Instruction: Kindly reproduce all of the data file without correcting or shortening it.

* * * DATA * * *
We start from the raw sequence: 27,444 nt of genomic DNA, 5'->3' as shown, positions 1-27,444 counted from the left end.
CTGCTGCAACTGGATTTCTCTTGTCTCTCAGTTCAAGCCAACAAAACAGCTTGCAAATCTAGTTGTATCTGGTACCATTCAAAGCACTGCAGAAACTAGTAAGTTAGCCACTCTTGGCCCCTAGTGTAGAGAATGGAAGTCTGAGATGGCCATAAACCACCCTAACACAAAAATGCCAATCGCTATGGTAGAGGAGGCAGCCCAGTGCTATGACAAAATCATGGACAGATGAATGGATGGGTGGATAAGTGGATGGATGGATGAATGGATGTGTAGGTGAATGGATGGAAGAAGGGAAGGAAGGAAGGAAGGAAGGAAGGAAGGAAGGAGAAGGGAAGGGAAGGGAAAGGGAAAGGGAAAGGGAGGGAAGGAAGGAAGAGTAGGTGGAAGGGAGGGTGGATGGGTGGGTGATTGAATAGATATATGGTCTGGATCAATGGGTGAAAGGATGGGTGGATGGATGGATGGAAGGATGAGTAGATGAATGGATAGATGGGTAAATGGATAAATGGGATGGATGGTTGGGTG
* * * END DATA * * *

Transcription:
We start from the raw sequence: 27,444 nt of genomic DNA, 5'->3' as shown, positions 1-27,444 counted from the left end.
CTGCTGCAACTGGATTTCTCTTGTCTCTCAGTTCAAGCCAACAAAACAGCTTGCAAATCTAGTTGTATCTGGTACCATTCAAAGCACTGCAGAAACTAGTAAGTTAGCCACTCTTGGCCCCTAGTGTAGAGAATGGAAGTCTGAGATGGCCATAAACCACCCTAACACAAAAATGCCAATCGCTATGGTAGAGGAGGCAGCCCAGTGCTATGACAAAATCATGGACAGATGAATGGATGGGTGGATAAGTGGATGGATGGATGAATGGATGTGTAGGTGAATGGATGGAAGAAGGGAAGGAAGGAAGGAAGGAAGGAAGGAAGGAAGGAGAAGGGAAGGGAAGGGAAAGGGAAAGGGAAAGGGAGGGAAGGAAGGAAGAGTAGGTGGAAGGGAGGGTGGATGGGTGGGTGATTGAATAGATATATGGTCTGGATCAATGGGTGAAAGGATGGGTGGATGGATGGATGGAAGGATGAGTAGATGAATGGATAGATGGGTAAATGGATAAATGGGATGGATGGTTGGGTG